Anyone with social anxiety disorder can experience it in different ways. But here are some common situations that people tend to have trouble with:
- Talking to strangers
- Speaking in public
- Making eye contact
- Entering rooms
- Using public restrooms
- Going to parties
- Eating in front of other people
- Going to school or work
- Starting conversations.
Some of these situations might not cause a problem for you. For example, giving a speech may be easy, but going to a party might be a nightmare. Or you could be great at one-on-one conversations but not at stepping into a crowded classroom.
All socially anxious people have different reasons for dreading certain situations. But in general, it’s an overwhelming fear of:
- Being judged by others in social situations.
- Being embarrassed or humiliated — and showing it by blushing, sweating, or shaking.
- Accidentally offending someone.
- Being the center of attention.
What Does It Feel Like?
Again, the experience may be different for everyone, but if you have social anxiety and you’re in a stressful situation, you might have physical symptoms like:
- Rapid heartbeat
- Muscle tension
- Dizziness and lightheadedness
- Stomach trouble and diarrhea
- Inability to catch breath
- “Out-of-body” sensation.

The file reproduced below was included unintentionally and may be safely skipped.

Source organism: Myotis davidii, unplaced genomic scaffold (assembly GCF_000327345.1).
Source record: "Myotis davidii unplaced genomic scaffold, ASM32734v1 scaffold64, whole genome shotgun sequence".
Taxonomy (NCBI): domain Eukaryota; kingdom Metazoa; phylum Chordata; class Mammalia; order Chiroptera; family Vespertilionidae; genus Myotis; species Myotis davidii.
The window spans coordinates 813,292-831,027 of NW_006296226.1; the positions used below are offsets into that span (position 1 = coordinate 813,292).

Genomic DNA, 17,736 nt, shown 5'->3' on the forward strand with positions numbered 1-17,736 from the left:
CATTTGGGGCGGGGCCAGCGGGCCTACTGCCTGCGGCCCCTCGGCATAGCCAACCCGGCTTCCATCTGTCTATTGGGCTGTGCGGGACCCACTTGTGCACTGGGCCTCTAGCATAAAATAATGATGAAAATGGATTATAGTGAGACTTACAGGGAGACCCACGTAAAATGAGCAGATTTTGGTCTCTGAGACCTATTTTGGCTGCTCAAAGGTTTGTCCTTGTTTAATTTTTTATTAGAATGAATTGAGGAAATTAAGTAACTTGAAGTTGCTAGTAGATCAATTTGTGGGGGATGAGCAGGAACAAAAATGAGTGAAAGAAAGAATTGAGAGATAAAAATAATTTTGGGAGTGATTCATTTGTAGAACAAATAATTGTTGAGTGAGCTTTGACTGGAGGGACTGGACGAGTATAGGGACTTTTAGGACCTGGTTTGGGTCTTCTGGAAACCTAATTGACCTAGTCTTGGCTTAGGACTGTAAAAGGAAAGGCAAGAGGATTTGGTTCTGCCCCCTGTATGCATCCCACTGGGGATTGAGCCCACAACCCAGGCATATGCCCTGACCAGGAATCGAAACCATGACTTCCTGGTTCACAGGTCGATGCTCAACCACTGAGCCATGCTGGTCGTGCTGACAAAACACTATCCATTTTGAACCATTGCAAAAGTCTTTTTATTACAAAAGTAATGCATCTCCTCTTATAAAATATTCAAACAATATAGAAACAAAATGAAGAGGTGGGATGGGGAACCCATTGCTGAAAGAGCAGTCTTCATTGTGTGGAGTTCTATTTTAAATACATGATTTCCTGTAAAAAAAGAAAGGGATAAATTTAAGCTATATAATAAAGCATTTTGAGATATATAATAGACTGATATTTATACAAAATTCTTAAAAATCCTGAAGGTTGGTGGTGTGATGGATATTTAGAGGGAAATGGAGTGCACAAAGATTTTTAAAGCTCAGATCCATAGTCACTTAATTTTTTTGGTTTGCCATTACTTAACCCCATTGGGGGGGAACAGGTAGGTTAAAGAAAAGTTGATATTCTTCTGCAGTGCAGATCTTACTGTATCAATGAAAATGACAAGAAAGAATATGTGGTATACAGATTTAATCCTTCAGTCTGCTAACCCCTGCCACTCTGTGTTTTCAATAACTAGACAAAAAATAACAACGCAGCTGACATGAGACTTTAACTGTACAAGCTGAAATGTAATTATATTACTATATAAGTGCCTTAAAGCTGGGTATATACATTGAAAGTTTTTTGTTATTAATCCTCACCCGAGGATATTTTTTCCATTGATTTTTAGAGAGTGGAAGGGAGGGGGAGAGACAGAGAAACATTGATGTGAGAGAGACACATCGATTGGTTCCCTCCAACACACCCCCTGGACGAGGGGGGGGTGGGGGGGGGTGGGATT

You may start having symptoms and getting anxious immediately before an event, or you might spend weeks worrying about it. Afterward, you could spend a lot of time and mental energy worrying about how you acted.
According to one estimate, 75% of people experience some degree of anxiety or nervousness when public speaking, and 10% of people are terrified. Speaking in public is one of the most common fears, ranking among heights, death and snakes.
How It Affects Your Life.
Social anxiety disorder prevents you from living your life. You’ll avoid situations that most people consider “normal.” You might even have a hard time understanding how others can handle them so easily.
When you avoid all or most social situations, it affects your personal relationships. It can also lead to:
- Low self-esteem
- Negative thoughts
- Sensitivity to criticism
- Poor social skills that don’t improve.
Consequences of suffering from Glossophobia:
If you want to be successful in your career, chances are you’ll need to be able to communicate your ideas effectively and lead teams. From job interviews to team meetings to running your own business, many activities in life require speaking in public to groups of people. Not being able to do this could cause you to lose out on many opportunities because speech anxiety takes control of your life.
However, all is not lost if you want to avoid verbal communication in your career. There are jobs which require very little of it, with most communication being accomplished through email, Slack or other online, non-verbal forms. Having worked with many developers and engineers, some of these roles require almost no verbal communication, as long as you deliver projects on time.
So how do we get you, to start living the life you’ve always wanted: